Baltimore judge denies bid by police union president to halt investigation into media leak

Published on: September 27, 2022 at 7:52 pm EDT

Updated on: September 27, 2022 at 8:41 pm EDT

A patch on the uniform of Baltimore Police Commissioner Michael Harrison as he speaks at a press conference outside Tench Tilghman Elementary/Middle School on 8/24/22.

A Baltimore City circuit judge on Tuesday rejected an argument by the police union president that an investigation into whether he was the source of a media leak this year violated his constitutional rights, allowing the probe to continue.

Sgt. Mike Mancuso, president of the Baltimore City Lodge No. 3 Fraternal Order of Police, filed a complaint with the court on July 15 asserting that the Baltimore Police Department’s Public Integrity Bureau was on a “fishing expedition” and that its attempt to interrogate him about the alleged leak violated his First Amendment rights, as well as the state’s Law Enforcement Officer’s Bill of Rights.

That law, which has sections devoted to shielding officers against retaliation from supervisors, was repealed by the Maryland General Assembly earlier this year. However, it still applies to the chain of events triggering the investigation, which occurred before July 1.

The leak in question concerns the firing of Dana Hayes, a former civilian employee of the Police Department who was terminated in April, nine days after being hired as head of fiscal services. City officials belatedly realized Hayes was a person of interest in a homicide investigation. Hayes was later indicted in federal court in June for alleged wire fraud and money laundering related to COVID relief funds.

In response to Mancuso’s filing, the department said it had ascertained that the sergeant, who is on full-time leave to serve as police union president, received a “confidential personnel record.”

Ashley Moore, the Police Department’s attorney, argued that the judge should dismiss Mancuso’s attempt to block the probe because the agency was investigating misconduct. “Illegal conduct by union officials,” she said, wasn’t protected under the First Amendment nor by the officer’s bill of rights.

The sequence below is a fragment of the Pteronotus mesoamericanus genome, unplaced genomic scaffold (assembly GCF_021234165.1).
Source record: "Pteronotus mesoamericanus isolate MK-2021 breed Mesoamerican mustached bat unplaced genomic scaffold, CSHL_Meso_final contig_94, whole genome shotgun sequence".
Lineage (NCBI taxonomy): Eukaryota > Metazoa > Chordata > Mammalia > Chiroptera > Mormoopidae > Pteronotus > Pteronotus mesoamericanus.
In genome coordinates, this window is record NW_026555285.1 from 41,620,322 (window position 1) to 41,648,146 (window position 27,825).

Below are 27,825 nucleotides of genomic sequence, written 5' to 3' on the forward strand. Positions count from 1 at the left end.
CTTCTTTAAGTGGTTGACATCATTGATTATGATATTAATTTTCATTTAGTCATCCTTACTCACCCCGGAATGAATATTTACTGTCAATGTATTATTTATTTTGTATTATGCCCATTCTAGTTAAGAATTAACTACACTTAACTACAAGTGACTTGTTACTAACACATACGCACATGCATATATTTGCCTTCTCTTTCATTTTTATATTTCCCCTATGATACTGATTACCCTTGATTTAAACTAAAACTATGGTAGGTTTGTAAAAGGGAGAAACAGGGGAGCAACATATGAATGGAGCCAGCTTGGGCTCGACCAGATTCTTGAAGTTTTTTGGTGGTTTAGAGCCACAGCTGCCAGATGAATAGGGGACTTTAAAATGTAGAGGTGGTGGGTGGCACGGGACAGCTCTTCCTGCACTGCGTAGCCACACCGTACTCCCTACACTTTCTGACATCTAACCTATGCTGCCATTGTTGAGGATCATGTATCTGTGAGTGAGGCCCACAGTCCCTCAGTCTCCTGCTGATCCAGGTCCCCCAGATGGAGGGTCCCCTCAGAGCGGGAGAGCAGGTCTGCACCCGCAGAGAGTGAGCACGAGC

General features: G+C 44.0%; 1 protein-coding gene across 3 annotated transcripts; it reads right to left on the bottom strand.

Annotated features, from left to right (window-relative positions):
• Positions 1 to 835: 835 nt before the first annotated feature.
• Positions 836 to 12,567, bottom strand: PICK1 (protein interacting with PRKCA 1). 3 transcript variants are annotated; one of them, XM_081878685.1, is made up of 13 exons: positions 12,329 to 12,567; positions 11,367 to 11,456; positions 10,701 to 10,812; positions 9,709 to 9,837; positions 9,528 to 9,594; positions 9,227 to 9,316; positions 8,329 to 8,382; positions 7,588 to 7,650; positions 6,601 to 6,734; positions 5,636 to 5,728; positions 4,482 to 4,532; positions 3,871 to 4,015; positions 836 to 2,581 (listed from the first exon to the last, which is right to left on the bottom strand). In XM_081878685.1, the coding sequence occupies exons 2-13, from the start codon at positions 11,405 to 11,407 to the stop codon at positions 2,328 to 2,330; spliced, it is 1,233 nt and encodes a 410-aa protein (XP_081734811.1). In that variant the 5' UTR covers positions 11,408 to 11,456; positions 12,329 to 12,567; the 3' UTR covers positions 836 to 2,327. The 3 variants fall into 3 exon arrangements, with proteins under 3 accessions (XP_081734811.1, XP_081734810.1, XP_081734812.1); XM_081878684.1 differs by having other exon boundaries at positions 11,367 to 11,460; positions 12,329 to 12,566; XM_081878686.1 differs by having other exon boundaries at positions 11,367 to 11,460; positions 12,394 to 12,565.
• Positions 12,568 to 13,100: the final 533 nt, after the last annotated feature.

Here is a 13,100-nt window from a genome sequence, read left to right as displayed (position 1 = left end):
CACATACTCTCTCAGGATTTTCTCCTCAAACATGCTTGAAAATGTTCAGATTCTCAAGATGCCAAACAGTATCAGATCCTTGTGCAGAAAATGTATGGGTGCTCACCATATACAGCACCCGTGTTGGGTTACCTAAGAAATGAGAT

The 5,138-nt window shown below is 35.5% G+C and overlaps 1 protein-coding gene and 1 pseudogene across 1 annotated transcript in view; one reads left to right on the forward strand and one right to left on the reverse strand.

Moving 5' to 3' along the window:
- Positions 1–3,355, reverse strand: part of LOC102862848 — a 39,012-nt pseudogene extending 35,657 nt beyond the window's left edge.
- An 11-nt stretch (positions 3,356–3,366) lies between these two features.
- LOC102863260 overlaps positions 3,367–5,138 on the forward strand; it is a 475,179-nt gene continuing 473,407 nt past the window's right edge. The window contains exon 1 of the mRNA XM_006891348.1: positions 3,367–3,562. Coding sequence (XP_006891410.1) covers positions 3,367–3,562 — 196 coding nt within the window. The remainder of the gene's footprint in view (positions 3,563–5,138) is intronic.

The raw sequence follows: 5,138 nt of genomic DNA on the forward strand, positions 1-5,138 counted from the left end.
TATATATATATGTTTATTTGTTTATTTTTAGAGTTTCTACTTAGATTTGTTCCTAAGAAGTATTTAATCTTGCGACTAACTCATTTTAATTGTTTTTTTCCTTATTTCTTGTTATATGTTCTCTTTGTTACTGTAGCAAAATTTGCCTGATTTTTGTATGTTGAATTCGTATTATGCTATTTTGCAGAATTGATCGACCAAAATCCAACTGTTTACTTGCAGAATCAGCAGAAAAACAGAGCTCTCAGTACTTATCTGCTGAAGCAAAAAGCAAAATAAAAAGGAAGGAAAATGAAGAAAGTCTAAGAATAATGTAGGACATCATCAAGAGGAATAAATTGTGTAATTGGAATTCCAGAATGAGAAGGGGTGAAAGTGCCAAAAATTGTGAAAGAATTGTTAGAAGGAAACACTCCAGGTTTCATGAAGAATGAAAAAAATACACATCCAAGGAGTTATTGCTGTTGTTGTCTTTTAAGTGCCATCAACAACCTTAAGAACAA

“The Police Department has the right to conduct and maintain efficient operations, and if there is any deviations from that efficiency, they have the right to internally investigate and address these matters outside of the public’s eye,” Ashley Moore, the Police Department’s attorney, said.

In issuing his ruling on Thursday morning during a Zoom meeting, Judge Jeffrey M. Geller said the facts available to him were “somewhat sparse.”

“Since the petitioner has neither confirmed nor denied disseminating any confidential personnel records to the press, the issue is whether any investigation into the improperly disseminated personnel information would necessarily violate his free speech rights,” Geller said. ”In this case, the court finds that it does not.”

Kieran P. Dowdy, one of the attorneys for Mancuso, argued earlier in the hearing that the department’s failure to properly screen Hayes before hiring him was “very different from a routine personnel action.”

“I think he had the right to comment, if he did at all,” Dowdy said. “I think whoever leaked this information, if they were a police officer, had the right to release that information because it fosters public discourse, because it evidences gross mismanagement.”

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Dowdy also said the notion that leaking the information to the press interfered with the department’s right to privacy was flawed because Hayes was “publicly led out of the building” after his firing.

“Hundreds of employees probably watched him walk out of that building,” Dowdy argued.

Geller, the judge, called that argument self-defeating.

“The Baltimore Police Department’s interests in protecting the privacy of its employees, maintaining discipline and uniformly enforcing its longstanding policies outweigh the petitioner’s relatively nominal interest in disseminating a personnel record that he implicitly concedes would do little to inform the public,” he said.

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